In-Flight Measurements of Freestream Atmospheric Turbulence Intensities
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The last key to implementing laminar flow control on swept-wings is controlling the crossflow instability. One promising technology is spanwise-periodic discrete roughness elements (DREs). Previous work has shown success with applique DREs and extending the region of laminar flow. This work seeks to extend the DRE technology to include dielectric barrier discharge plasma actuators as well as recreate past experiments with applique DREs. One major need in implementing DREs and controlling crossflow is attaining an accurate measurement of the freestream atmospheric turbulence intensities. Knowing the atmospheric turbulence intensity will allow for comparing wind tunnel experiments to the flight environment and help produce better wind tunnel experiments by allowing them to better match the flight environment. Also, knowledge of the turbulence intensity at the specific instance of an experimental data point will allow for determining if differences in experimental results are the result of a difference in turbulence intensity. It has been determined through this work that the levels of freestream turbulence range from 0.023% - 0.047% with an average of 0.035%. These levels were reached through the use of temporal correlations to remove electronic noise as well as acoustic sound from the hotwire measurements and hence are lower than previously calculated.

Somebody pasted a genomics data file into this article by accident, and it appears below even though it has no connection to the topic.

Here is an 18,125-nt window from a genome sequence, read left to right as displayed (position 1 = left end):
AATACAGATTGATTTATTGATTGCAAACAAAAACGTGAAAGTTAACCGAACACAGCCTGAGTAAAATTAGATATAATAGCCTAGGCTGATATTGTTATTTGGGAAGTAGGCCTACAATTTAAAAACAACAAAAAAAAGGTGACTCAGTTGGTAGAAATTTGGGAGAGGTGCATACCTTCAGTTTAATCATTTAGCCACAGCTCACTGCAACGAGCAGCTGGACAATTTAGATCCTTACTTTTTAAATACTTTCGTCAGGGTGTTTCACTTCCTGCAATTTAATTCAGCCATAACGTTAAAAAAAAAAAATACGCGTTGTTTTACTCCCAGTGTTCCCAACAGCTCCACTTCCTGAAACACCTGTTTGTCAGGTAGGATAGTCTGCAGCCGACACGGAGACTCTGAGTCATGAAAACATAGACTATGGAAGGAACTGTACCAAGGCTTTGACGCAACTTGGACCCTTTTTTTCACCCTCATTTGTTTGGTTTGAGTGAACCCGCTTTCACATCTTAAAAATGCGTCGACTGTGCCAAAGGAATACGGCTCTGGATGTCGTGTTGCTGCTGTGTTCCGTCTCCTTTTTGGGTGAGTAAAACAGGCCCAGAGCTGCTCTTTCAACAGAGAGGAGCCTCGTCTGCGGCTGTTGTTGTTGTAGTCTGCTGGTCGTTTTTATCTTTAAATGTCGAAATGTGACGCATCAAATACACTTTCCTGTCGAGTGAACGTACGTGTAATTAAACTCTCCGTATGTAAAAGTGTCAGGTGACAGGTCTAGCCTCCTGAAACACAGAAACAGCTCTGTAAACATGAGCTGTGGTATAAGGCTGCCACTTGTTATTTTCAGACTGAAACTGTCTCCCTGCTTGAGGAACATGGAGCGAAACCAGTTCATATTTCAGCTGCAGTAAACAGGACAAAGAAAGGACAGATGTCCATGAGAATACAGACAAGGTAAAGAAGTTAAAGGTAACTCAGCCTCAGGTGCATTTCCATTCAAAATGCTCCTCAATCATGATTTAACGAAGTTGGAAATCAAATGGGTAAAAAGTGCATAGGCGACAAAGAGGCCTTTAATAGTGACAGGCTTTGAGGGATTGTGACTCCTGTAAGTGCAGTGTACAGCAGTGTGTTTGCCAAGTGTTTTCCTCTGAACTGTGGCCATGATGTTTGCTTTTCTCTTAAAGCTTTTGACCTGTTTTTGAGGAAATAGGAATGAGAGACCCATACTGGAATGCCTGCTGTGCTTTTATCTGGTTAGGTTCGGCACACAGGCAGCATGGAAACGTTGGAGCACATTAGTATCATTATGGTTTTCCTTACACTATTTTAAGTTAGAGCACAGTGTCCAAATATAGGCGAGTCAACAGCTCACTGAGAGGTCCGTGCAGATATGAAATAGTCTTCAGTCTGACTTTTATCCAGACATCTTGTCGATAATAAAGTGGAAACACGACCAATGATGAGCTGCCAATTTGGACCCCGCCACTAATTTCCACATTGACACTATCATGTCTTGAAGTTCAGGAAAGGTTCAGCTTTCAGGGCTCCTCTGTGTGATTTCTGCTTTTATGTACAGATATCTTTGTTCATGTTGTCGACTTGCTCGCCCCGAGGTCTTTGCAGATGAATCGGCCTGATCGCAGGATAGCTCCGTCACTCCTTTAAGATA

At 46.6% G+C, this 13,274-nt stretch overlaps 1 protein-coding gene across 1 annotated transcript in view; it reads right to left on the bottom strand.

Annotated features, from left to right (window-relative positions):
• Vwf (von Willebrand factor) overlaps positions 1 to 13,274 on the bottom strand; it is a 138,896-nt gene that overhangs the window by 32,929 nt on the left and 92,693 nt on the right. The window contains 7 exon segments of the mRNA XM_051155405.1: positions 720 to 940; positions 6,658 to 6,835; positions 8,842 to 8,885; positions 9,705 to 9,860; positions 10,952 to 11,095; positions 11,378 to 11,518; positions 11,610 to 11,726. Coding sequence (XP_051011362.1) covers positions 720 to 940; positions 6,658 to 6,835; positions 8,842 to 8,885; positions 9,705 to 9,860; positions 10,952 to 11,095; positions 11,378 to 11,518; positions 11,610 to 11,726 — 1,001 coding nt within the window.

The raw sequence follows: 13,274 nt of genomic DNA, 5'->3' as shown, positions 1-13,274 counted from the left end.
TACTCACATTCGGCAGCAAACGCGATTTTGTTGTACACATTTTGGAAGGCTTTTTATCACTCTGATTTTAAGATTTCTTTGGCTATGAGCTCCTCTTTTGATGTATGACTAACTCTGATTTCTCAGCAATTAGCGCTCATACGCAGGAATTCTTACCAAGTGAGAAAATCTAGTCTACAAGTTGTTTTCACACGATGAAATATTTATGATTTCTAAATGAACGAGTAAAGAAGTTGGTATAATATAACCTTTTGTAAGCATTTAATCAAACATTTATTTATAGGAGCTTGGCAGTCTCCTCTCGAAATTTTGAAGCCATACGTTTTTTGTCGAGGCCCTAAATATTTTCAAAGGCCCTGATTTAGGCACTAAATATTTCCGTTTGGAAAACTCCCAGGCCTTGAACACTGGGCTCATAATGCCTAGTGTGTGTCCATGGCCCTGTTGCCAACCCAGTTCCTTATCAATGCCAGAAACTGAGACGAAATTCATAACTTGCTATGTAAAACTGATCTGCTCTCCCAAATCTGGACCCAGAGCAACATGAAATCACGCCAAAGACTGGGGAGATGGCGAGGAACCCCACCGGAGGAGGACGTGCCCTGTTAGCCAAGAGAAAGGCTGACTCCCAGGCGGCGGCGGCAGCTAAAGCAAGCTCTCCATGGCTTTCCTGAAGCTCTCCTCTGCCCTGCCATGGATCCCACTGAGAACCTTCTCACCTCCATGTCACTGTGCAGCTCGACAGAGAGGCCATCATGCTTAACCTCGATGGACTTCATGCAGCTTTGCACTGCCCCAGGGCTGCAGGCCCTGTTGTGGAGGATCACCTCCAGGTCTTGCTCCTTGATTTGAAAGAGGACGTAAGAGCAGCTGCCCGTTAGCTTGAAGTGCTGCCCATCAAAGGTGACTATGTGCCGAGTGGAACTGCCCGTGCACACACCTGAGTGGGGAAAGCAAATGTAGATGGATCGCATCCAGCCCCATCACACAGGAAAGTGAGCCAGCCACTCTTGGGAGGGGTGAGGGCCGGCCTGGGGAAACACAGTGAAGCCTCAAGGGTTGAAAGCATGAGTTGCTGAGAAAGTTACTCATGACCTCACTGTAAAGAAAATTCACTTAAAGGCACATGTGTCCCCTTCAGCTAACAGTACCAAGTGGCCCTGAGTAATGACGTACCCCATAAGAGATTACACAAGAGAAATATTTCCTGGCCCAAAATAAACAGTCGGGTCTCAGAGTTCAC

Fanning, Joshua 1987- (2012). In-Flight Measurements of Freestream Atmospheric Turbulence Intensities. Master's thesis, Texas A&M University. Available electronically from